Don’t Think Twice: When one person in an improv comedy troupe gets a big break, the rest of the group grapples with jealousy as they realize they’re not all destined for great things. Starring Mike Birbiglia, Keegan-Michael Key, Gillian Jacobs.


Blue Jay: Two former high school sweethearts meet up years later in their hometown and spend the day (and night) reminiscing – the flame is rekindled but so are past hurts. Starring Sarah Paulson and Mark Duplass.

Mascots: In this new mockumentary by Christopher Guest, a bunch of low-level sports mascots compete as only adults wearing ridiculous fuzzy costumes could. Starring Parker Posey, Chris O’Dowd, Zach Woods, and the usual suspects.

Grandma: Lily Tomlin gives a career-best performance as the titular Grandma, called upon when her granddaughter needs an abortion her estranged daughter wouldn’t approve of. With Judy Greer, Julia Garner, and Marcia Gay Harden.

Infinitely Polar Bear: A manic-depressive father tries to win back his wife by attempting to take care of their two young, spirited daughters while she goes back to school. Super well-acted by Mark Ruffalo and Zoe Saldana.


Experimenter: About the infamous experiments by psychologist Stanley Milgram that tested people’s willingness to obey authority – with shocking results. Starring Peter Sarsgaard, Winona Ryder, Anton Yelchin.

Desierto: A group of people trying to cross the border from Mexico into the United States encounter a man who has gone rogue, taking border patrol duties into his own racist and violent hands, man hunting man. Starring Gael Garcia Bernal and Jeffrey Dean Morgan.

American Honey: A teenage girl with nothing to lose goes AWOL with a bunch of traveling magazine sales misfits and gets caught up in a perfect storm of hard partying, law breaking, and young love. Starring Sasha Lane, Shia LaBeouf, Riley Keough.

Cake: A woman becomes fascinated by the suicide of someone in her chronic pain support group while coping (and failing to cope) with her own personal tragedy. Starring Jennifer Aniston, Anna Kendrick, and Sam Worthington.

The Lobster: A movie only for the most quirky and adventurous audiences, about a world in which single people have 45 days to find love or face the direst of consequences. Starring Rachel Weisz, Colin Farrell, and John C. Reilly.

Hunter Gatherer: An indie gem in which an irrationally optimistic man returns home after a 3 year stint in prison only to find his girlfriend and his family have all moved on. Starring Andre Roya and George Sample III.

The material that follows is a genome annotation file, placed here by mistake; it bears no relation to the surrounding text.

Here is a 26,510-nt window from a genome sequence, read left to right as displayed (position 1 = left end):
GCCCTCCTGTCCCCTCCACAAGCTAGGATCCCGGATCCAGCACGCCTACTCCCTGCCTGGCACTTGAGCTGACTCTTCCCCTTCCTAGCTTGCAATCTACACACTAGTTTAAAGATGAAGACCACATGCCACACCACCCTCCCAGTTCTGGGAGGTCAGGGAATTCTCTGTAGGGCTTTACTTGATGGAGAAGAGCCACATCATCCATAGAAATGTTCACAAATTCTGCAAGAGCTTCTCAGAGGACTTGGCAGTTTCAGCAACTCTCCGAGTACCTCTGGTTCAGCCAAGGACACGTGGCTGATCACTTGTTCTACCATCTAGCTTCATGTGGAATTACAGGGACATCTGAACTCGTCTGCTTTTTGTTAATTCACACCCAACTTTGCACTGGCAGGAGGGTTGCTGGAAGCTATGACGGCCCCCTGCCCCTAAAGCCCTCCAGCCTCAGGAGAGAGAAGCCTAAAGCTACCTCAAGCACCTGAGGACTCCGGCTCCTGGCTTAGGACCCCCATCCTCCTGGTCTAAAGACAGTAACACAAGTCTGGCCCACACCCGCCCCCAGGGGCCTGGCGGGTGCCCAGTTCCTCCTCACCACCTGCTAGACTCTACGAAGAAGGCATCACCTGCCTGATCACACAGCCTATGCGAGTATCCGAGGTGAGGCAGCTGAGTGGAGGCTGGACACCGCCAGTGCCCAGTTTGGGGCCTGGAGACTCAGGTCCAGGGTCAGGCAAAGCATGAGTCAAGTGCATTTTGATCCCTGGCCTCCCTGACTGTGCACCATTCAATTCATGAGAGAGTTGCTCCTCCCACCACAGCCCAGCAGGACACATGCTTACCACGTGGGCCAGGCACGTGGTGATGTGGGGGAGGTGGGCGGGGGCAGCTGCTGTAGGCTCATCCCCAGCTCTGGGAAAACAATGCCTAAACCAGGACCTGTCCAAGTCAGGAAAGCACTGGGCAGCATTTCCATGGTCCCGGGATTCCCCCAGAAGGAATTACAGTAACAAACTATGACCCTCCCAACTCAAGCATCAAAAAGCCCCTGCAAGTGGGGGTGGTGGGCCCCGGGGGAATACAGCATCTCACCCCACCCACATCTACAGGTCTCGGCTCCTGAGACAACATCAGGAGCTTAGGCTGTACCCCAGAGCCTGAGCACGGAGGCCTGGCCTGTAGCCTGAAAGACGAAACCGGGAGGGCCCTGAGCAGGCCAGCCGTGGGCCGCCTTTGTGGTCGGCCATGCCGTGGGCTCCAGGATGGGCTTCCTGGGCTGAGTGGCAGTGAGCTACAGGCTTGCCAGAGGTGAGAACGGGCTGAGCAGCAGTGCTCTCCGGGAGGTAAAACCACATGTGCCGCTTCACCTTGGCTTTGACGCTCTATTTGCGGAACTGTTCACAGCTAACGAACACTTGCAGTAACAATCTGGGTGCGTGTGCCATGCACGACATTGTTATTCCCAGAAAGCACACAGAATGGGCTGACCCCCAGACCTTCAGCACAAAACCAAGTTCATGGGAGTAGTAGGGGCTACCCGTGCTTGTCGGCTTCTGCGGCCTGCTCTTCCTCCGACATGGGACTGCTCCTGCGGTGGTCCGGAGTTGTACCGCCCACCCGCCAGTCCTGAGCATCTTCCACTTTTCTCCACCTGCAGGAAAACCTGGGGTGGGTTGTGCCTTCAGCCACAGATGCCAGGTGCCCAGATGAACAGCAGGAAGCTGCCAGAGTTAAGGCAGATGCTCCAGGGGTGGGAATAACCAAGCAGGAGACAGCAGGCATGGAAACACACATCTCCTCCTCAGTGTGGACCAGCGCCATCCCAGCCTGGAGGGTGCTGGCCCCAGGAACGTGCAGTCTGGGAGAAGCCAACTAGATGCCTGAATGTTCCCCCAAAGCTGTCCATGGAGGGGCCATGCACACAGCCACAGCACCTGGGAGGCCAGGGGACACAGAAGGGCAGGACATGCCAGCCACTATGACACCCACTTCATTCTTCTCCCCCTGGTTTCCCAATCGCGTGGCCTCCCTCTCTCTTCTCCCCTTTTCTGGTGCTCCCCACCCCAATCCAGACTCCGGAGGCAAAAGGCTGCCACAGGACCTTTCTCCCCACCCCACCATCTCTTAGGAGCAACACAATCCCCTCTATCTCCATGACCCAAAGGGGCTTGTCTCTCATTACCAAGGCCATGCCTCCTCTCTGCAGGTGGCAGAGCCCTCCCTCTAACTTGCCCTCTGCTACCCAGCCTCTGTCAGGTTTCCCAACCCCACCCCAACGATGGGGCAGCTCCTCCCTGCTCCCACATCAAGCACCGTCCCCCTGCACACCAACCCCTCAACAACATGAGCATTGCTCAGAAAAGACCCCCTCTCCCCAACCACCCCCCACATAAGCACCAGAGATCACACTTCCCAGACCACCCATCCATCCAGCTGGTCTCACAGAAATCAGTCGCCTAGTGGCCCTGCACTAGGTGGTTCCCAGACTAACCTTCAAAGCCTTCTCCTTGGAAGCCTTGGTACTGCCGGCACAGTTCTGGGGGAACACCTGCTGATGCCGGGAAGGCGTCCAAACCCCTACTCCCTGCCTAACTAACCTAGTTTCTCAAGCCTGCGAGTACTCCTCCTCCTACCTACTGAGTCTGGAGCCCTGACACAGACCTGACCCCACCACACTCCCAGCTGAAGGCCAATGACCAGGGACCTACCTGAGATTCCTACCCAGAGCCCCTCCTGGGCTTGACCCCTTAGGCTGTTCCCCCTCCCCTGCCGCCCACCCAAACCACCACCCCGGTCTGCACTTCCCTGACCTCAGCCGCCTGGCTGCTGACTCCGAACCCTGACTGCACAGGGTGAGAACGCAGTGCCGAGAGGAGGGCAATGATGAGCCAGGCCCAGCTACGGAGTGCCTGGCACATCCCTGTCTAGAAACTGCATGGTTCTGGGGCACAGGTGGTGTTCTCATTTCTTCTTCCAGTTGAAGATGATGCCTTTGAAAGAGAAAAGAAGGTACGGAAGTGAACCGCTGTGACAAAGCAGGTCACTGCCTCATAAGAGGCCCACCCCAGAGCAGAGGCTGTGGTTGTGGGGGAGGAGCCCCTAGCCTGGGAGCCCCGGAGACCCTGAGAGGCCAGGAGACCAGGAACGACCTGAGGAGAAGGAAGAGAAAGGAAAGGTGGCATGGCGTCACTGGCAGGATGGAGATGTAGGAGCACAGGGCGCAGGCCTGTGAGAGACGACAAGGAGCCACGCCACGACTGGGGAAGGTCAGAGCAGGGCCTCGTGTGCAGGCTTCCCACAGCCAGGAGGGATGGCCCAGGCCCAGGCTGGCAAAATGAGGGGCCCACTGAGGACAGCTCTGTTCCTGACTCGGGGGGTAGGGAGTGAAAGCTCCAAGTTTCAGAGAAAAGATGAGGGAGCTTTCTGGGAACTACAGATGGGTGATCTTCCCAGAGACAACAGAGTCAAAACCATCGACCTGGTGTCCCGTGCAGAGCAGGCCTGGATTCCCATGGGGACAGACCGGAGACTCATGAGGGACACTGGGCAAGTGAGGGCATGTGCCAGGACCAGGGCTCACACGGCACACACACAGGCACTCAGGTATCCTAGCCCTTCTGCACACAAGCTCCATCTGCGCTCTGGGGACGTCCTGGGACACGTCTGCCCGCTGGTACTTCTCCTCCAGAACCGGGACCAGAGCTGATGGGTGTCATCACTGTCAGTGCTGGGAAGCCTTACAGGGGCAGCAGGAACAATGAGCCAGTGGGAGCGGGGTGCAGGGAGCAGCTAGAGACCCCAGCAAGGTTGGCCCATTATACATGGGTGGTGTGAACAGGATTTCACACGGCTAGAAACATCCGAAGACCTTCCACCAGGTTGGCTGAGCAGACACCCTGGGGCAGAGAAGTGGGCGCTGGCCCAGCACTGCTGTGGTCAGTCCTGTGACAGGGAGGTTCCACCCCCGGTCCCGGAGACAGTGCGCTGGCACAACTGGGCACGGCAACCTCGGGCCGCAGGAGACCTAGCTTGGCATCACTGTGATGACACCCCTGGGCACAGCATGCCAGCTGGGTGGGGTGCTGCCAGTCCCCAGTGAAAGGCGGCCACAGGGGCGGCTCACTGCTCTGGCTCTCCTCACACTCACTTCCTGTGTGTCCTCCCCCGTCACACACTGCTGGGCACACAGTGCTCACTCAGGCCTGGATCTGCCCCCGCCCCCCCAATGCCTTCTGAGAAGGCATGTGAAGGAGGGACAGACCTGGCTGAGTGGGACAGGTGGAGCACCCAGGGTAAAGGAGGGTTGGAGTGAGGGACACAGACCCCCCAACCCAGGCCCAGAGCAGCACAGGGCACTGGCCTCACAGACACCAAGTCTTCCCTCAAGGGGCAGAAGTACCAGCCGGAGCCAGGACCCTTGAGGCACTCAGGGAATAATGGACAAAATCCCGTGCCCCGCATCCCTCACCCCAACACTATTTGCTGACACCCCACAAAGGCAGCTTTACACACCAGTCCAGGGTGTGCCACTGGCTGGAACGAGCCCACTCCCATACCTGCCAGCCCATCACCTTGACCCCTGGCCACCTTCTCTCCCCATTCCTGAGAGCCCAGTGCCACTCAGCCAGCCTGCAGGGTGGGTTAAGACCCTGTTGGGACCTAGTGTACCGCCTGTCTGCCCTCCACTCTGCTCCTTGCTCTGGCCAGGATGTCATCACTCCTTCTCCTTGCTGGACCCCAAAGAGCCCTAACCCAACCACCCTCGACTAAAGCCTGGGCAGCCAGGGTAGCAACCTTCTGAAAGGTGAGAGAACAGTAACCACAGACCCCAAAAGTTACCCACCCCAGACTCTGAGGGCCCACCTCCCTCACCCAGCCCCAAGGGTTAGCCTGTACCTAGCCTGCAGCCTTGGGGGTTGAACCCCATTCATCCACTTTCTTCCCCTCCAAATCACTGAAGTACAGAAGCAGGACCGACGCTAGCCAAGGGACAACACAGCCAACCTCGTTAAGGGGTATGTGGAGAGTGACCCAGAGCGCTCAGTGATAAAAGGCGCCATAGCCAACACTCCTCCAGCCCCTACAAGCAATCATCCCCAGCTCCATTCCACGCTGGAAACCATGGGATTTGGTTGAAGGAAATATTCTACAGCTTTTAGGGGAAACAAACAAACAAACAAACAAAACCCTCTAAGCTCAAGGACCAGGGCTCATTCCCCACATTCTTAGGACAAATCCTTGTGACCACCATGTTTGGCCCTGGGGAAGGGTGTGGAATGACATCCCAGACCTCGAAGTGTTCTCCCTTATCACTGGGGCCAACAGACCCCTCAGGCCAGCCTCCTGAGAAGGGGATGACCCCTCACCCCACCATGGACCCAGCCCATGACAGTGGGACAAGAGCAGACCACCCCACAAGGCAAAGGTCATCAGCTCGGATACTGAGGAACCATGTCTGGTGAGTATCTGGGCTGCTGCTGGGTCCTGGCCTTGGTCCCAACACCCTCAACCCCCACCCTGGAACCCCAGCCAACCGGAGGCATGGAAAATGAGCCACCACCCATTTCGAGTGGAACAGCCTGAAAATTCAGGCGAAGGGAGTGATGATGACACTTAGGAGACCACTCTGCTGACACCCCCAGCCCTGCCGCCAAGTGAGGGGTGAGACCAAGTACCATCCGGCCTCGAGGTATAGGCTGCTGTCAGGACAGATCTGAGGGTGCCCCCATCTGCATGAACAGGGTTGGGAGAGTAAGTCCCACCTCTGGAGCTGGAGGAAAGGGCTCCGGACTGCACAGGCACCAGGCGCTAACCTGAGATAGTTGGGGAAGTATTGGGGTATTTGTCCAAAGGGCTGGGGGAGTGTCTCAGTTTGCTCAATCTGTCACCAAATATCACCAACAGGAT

The Spectacular Now: Young love changes things for an alcoholic high school senior – but even the nicest of girls is no match for addictions. Starring Shailene Woodley, Miles Teller; with Brie Larson, Jennifer Jason Leigh, and Bob Odenkirk.

Calvary: Not for the faint of heart. After being threatened during a confession, a good-natured priest must battle some super dark forces in his community. Starring Brendan Gleeson and Chris O’Dowd.

Denial: Rachel Weisz and Timothy Spall go head to head in a battle of Holocaust denial, based on the real-life court case.

Collateral: A hitman forces a cabdriver to drive him all over the city of Los Angeles as he performs a multitude of sins, while a dutiful cop chases behind them. Starring Jamie Foxx, Mark Ruffalo, and Tom Cruise.

45 Years: A married couple about to celebrate their wedding anniversary (guess which one) receives shattering news that makes them question everything. Starring Charlotte Rampling and Tom Courtenay.

The Witch: This one scared the bejesus out of me with its dark, suspenseful mood that’ll ring buckets of anxiety out of you when a 1630s New England family is torn apart by the forces of witchcraft…more or less.


Anomalisa: A stop-motion animated movie by Charlie Kaufman, because why not? It charmed the pants off me when a man paralyzed by his unremarkable life experiences something out of the ordinary.

Force Majeure: A family on a ski vacation has their whole world turns upside down when an avalanche hits – everyone is fine, but the fact that Dad ran and left his family to die makes everyone very uncomfortable. A movie that will inspire discussion.